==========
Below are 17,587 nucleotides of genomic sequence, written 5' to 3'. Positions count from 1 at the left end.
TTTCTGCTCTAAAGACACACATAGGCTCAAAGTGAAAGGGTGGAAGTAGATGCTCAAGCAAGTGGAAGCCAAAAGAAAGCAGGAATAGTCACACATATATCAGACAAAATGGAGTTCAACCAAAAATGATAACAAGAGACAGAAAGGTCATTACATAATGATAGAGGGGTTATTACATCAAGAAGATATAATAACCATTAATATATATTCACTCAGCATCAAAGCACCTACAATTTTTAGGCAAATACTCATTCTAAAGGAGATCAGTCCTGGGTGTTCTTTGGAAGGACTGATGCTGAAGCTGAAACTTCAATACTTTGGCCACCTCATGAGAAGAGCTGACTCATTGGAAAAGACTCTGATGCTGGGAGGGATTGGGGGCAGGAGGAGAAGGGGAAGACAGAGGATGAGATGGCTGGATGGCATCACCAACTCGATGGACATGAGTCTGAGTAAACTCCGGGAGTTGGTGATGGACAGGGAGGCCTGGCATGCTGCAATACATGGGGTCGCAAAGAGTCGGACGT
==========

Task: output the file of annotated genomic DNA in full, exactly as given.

Below are 17,587 nucleotides of genomic sequence, written 5' to 3'. Positions count from 1 at the left end.
TTTCTGCTCTAAAGACACACATAGGCTCAAAGTGAAAGGGTGGAAGTAGATGCTCAAGCAAGTGGAAGCCAAAAGAAAGCAGGAATAGTCACACATATATCAGACAAAATGGAGTTCAACCAAAAATGATAACAAGAGACAGAAAGGTCATTACATAATGATAGAGGGGTTATTACATCAAGAAGATATAATAACCATTAATATATATTCACTCAGCATCAAAGCACCTACAATTTTTAGGCAAATACTCATTCTAAAGGAGATCAGTCCTGGGTGTTCTTTGGAAGGACTGATGCTGAAGCTGAAACTTCAATACTTTGGCCACCTCATGAGAAGAGCTGACTCATTGGAAAAGACTCTGATGCTGGGAGGGATTGGGGGCAGGAGGAGAAGGGGAAGACAGAGGATGAGATGGCTGGATGGCATCACCAACTCGATGGACATGAGTCTGAGTAAACTCCGGGAGTTGGTGATGGACAGGGAGGCCTGGCATGCTGCAATACATGGGGTCGCAAAGAGTCGGACGT